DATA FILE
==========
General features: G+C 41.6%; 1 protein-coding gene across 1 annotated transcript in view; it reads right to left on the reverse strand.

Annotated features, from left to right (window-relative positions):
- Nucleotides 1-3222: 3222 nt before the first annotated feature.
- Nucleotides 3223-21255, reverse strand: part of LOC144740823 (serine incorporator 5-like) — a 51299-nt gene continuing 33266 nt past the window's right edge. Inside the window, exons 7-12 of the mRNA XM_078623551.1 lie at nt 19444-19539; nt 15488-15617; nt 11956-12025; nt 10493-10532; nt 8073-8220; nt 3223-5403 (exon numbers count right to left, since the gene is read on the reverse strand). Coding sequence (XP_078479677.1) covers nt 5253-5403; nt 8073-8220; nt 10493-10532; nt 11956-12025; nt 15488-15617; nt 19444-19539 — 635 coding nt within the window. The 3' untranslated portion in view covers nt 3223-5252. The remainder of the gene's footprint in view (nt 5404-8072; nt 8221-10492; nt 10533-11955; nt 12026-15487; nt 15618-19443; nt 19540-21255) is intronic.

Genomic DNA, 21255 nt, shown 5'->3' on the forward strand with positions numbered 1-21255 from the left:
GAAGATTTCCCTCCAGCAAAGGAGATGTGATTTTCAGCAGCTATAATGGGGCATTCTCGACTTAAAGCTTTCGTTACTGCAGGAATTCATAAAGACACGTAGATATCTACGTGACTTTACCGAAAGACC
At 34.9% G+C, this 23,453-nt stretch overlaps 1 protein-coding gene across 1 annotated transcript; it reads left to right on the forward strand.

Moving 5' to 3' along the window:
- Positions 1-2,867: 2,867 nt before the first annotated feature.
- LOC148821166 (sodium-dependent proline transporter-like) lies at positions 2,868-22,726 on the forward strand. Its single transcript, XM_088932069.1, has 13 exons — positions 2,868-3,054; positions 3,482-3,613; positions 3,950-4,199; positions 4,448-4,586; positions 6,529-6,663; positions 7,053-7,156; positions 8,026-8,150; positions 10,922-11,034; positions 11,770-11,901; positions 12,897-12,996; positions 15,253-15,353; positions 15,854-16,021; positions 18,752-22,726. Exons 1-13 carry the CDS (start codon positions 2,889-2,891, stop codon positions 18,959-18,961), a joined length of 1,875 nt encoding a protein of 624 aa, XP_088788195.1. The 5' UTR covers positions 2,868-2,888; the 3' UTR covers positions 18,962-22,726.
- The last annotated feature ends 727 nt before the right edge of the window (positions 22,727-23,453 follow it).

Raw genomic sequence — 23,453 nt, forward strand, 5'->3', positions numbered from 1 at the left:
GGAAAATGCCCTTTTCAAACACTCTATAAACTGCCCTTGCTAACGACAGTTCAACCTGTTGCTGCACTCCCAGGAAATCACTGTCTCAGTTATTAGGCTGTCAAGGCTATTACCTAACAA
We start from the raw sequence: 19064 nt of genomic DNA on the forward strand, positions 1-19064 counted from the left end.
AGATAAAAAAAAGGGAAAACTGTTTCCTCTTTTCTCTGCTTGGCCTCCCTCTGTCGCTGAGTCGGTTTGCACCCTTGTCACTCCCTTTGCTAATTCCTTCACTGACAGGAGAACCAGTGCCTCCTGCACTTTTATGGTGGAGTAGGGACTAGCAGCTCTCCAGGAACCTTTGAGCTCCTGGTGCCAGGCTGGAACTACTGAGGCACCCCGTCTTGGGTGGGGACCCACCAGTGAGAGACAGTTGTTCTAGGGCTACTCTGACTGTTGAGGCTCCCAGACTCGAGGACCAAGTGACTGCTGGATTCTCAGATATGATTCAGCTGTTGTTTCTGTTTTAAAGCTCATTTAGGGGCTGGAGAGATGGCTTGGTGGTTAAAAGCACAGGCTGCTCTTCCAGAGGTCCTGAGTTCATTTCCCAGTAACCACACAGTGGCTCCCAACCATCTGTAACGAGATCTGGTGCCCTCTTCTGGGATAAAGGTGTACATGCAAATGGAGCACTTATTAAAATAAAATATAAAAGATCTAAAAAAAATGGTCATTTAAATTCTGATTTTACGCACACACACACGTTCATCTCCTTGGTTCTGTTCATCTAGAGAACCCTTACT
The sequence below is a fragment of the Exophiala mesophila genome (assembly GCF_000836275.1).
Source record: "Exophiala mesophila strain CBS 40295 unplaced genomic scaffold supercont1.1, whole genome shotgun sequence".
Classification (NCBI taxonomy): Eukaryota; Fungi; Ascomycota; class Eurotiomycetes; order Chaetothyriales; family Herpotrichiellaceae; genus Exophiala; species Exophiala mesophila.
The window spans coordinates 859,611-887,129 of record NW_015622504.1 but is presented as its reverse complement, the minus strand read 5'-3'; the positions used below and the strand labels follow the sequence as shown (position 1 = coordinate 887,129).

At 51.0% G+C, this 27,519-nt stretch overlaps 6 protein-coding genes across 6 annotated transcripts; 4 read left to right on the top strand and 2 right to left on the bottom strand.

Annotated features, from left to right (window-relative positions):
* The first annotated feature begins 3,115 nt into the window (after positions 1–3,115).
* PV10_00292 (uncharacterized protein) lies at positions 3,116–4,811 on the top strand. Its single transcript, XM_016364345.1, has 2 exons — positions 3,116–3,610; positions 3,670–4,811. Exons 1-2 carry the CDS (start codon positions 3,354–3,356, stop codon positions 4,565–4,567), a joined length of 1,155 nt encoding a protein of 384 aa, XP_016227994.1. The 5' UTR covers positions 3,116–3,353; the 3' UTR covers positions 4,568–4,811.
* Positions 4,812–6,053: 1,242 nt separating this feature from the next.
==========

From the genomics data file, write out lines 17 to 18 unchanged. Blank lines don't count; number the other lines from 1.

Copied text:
Source record: "Exophiala mesophila strain CBS 40295 unplaced genomic scaffold supercont1.1, whole genome shotgun sequence".
Classification (NCBI taxonomy): Eukaryota; Fungi; Ascomycota; class Eurotiomycetes; order Chaetothyriales; family Herpotrichiellaceae; genus Exophiala; species Exophiala mesophila.